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Lawsuit Targets Wildlife-killing Program in Montana

November 19, 2019
Sarah McMillan, (406) 549-3895, smcmillan@wildearthguardians.org
In This Release
Public Lands, Wildlife  
MISSOULA, Montana— WildEarth Guardians sued the U.S. Department of Agriculture’s Wildlife Services today over its outdated wildlife-killing program for Montana.  Wildlife Services – which kills thousands of the state’s native animals every year – has not considered the environmental impacts of its “predator damage control” program since the mid-1990s, despite new, relevant information about the impact that this indiscriminate killing has on ecosystems as well as the ineffectiveness of such lethal management.

The lawsuit, filed in Missoula federal district court, seeks an updated environmental analysis of the program, and for the agency to halt or curtail its killing program until such a complete analysis is performed.  Over the course of the past three years, in Montana alone, Wildlife Services has reported killing 152 wolves, 4 grizzly bears, 52 mountain lions, 18 black bears, 320 foxes (plus 23 fox dens with an unknown number of casualties) and more than 20,000 coyotes (plus 47 coyote dens with an unknown number of causalities).  Notably, the number of carnivores killed has not varied significantly over the past three years, raising the question as to efficacy of lethal management in reducing population.

Wildlife Services is a multimillion-dollar federal program that annually kills an average of 1.5 million native species nationally, per its own reports, under the guise of “wildlife management.”  Wildlife Services relies upon taxpayer dollars for its killing campaign, often using costly methods such as “aerial gunning” (use of helicopters) to launch preemptive strikes on thousands of carnivores prior to any actual conflict with humans.  Most of the killing responds to requests from the agriculture industry.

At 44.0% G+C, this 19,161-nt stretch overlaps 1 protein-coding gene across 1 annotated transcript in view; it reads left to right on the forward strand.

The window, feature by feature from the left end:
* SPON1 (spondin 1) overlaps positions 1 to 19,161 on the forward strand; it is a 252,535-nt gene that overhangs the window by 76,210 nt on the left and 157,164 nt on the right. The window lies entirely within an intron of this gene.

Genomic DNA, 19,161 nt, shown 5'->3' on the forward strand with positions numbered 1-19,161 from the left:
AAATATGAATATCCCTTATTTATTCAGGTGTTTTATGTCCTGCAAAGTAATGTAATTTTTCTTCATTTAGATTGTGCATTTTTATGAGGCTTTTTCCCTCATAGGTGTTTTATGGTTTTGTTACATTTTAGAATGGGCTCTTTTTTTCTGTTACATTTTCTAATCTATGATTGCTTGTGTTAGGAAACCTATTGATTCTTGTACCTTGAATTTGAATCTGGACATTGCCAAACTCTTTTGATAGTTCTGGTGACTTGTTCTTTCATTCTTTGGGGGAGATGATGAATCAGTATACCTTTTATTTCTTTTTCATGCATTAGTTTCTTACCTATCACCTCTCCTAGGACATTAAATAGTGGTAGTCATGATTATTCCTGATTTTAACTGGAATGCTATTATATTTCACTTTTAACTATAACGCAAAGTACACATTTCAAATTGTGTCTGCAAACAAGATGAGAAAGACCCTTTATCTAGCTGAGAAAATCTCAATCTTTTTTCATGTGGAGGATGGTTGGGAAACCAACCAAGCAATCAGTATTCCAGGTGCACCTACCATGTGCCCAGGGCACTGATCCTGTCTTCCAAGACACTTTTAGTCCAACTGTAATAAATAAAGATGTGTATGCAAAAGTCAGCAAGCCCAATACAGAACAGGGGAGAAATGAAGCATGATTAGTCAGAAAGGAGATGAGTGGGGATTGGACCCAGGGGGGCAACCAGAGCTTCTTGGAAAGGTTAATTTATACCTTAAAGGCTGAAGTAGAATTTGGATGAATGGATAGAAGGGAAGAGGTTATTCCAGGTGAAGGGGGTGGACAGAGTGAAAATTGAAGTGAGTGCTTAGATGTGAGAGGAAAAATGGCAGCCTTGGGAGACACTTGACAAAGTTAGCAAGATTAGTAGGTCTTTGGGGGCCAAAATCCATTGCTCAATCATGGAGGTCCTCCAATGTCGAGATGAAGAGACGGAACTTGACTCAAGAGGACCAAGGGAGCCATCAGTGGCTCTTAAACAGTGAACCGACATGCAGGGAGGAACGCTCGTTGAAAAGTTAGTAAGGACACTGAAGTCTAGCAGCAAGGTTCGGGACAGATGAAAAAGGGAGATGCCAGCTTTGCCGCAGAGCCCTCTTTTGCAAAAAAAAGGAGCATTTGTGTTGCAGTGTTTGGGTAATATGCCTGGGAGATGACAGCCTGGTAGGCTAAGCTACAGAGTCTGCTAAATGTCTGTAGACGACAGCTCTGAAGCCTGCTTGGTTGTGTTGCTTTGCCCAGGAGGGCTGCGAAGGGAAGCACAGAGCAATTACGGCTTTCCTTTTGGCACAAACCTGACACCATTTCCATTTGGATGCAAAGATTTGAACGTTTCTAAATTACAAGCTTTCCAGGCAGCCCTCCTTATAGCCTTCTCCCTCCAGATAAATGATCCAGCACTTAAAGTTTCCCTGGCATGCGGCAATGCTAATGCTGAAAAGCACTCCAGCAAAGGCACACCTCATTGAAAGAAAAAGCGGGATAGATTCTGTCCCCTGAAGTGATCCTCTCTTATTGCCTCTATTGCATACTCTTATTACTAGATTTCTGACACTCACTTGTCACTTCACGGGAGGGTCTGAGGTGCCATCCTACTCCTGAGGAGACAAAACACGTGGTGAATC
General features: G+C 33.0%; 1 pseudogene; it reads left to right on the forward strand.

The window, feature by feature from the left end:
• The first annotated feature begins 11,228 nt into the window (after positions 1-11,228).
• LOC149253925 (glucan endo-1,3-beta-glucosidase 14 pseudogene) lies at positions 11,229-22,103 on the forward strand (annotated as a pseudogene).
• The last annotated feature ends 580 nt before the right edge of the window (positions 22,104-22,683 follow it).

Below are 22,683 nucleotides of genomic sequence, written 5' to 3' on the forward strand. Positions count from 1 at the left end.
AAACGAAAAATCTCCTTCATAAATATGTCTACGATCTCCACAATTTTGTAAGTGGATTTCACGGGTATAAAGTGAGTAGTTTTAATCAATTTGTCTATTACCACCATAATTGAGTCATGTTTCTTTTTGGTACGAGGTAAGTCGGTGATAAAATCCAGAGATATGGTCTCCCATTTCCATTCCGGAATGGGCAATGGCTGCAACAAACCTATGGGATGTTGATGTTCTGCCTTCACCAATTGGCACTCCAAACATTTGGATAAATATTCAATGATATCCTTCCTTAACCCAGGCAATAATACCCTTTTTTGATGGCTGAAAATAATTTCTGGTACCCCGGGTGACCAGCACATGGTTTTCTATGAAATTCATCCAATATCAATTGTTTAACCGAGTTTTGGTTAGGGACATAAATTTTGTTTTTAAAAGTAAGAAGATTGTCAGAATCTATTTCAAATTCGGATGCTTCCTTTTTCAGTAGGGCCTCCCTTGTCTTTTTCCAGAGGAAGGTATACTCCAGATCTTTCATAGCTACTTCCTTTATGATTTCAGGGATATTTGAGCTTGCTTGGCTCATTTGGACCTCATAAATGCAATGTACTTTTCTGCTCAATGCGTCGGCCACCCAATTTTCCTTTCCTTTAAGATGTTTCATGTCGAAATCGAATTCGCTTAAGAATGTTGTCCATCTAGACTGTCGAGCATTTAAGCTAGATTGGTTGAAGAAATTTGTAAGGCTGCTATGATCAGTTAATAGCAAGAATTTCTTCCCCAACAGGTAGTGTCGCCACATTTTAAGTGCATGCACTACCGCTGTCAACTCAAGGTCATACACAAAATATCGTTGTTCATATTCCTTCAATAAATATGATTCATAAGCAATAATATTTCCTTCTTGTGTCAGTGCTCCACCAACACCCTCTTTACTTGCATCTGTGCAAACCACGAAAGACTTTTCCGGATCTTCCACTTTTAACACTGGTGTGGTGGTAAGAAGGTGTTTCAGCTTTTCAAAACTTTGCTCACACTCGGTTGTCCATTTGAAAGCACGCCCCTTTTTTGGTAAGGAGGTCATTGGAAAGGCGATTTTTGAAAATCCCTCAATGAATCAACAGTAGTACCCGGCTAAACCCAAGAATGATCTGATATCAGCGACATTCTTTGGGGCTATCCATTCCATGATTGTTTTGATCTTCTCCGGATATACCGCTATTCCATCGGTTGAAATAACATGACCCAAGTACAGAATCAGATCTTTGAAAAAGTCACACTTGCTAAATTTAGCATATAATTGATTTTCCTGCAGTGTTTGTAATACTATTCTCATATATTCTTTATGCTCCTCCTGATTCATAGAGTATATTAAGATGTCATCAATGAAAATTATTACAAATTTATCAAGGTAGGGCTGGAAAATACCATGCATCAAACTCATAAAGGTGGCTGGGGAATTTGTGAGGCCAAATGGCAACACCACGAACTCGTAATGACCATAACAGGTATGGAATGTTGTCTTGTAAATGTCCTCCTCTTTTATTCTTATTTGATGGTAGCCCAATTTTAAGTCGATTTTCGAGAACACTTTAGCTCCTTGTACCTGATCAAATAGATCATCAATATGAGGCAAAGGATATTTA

“Wildlife Services has been given carte blanche to exterminate inconvenient wildlife for far too long, without due consideration of the impact on ecosystems or the effectiveness of lethal control,” said Sarah McMillan of WildEarth Guardians. “The agency must take a hard look at the science and consider the many non-lethal alternatives that can address wildlife conflict without harming the environment and inflicting cruelty upon animals.”

Wildlife Services uses painful leghold traps, strangulation snares, and poisons to kill wolves, coyotes, mountain lions, birds and other wild animals. In Montana, Wildlife Services also employs sodium cyanide devices (M44s), to kill coyotes and foxes.  These devices are indiscriminate poisons that have been responsible for the death of numerous domestic pets and endangered species. They have been banned in several states, with a federal ban introduced earlier this year.

“It’s astonishing to me that Wildlife Services has been killing millions of animals annually for the last century with taxpayer money, but with little public knowledge,” said Jennifer Schwartz, staff attorney for WildEarth Guardians.  “This lawsuit aims to help shine the light on the agency’s actions and to get the government to reconsider publicly funding the extermination of native species when the current science shows removing top predators negatively affects entire ecosystems and that lethal control tactics are often inefficient and counterproductive anyway.”

The National Environmental Policy Act requires Wildlife Services to rigorously examine the environmental effects of killing wildlife and to consider alternatives, such as those that rely on proven nonlethal methods to avoid wildlife conflicts.

According to the complaint filed today, Wildlife Services must use recent studies to thoroughly analyze the efficacy and environmental effects of the state’s animal damage control program on Montana’s treasured wildlife and native ecosystems.

“Nobody uses Motorola flip phones anymore, so why is Wildlife Services relying upon an environmental analysis from the 1990s and tools and practices from the previous century?” said McMillan. “That’s bananas.”